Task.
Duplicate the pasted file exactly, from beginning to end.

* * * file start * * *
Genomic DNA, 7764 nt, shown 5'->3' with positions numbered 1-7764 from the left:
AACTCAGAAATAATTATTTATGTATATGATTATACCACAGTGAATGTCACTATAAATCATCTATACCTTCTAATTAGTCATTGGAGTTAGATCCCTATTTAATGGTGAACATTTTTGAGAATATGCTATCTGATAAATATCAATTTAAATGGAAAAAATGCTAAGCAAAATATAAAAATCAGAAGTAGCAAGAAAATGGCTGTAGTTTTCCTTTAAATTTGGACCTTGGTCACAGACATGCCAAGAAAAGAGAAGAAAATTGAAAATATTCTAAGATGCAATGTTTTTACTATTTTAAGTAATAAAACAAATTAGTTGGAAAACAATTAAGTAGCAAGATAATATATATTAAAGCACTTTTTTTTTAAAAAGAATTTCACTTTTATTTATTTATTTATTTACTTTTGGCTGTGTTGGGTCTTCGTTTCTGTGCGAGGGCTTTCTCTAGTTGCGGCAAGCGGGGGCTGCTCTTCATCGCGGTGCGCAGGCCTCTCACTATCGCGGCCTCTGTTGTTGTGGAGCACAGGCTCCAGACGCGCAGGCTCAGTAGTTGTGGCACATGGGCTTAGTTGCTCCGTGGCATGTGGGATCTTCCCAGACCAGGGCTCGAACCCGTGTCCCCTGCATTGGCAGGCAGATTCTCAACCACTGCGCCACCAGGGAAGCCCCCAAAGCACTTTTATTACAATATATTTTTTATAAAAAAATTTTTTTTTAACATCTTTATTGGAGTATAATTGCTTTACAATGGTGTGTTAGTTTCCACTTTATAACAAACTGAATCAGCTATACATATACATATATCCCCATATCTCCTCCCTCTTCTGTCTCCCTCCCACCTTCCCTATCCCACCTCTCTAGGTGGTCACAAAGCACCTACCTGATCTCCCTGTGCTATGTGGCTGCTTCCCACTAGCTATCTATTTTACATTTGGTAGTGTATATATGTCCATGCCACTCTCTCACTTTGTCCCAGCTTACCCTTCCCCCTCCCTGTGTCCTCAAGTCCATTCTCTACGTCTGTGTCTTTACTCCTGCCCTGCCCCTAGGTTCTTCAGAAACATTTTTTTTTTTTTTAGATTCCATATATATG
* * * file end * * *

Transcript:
Genomic DNA, 7764 nt, shown 5'->3' with positions numbered 1-7764 from the left:
AACTCAGAAATAATTATTTATGTATATGATTATACCACAGTGAATGTCACTATAAATCATCTATACCTTCTAATTAGTCATTGGAGTTAGATCCCTATTTAATGGTGAACATTTTTGAGAATATGCTATCTGATAAATATCAATTTAAATGGAAAAAATGCTAAGCAAAATATAAAAATCAGAAGTAGCAAGAAAATGGCTGTAGTTTTCCTTTAAATTTGGACCTTGGTCACAGACATGCCAAGAAAAGAGAAGAAAATTGAAAATATTCTAAGATGCAATGTTTTTACTATTTTAAGTAATAAAACAAATTAGTTGGAAAACAATTAAGTAGCAAGATAATATATATTAAAGCACTTTTTTTTTAAAAAGAATTTCACTTTTATTTATTTATTTATTTACTTTTGGCTGTGTTGGGTCTTCGTTTCTGTGCGAGGGCTTTCTCTAGTTGCGGCAAGCGGGGGCTGCTCTTCATCGCGGTGCGCAGGCCTCTCACTATCGCGGCCTCTGTTGTTGTGGAGCACAGGCTCCAGACGCGCAGGCTCAGTAGTTGTGGCACATGGGCTTAGTTGCTCCGTGGCATGTGGGATCTTCCCAGACCAGGGCTCGAACCCGTGTCCCCTGCATTGGCAGGCAGATTCTCAACCACTGCGCCACCAGGGAAGCCCCCAAAGCACTTTTATTACAATATATTTTTTATAAAAAAATTTTTTTTTAACATCTTTATTGGAGTATAATTGCTTTACAATGGTGTGTTAGTTTCCACTTTATAACAAACTGAATCAGCTATACATATACATATATCCCCATATCTCCTCCCTCTTCTGTCTCCCTCCCACCTTCCCTATCCCACCTCTCTAGGTGGTCACAAAGCACCTACCTGATCTCCCTGTGCTATGTGGCTGCTTCCCACTAGCTATCTATTTTACATTTGGTAGTGTATATATGTCCATGCCACTCTCTCACTTTGTCCCAGCTTACCCTTCCCCCTCCCTGTGTCCTCAAGTCCATTCTCTACGTCTGTGTCTTTACTCCTGCCCTGCCCCTAGGTTCTTCAGAAACATTTTTTTTTTTTTTAGATTCCATATATATG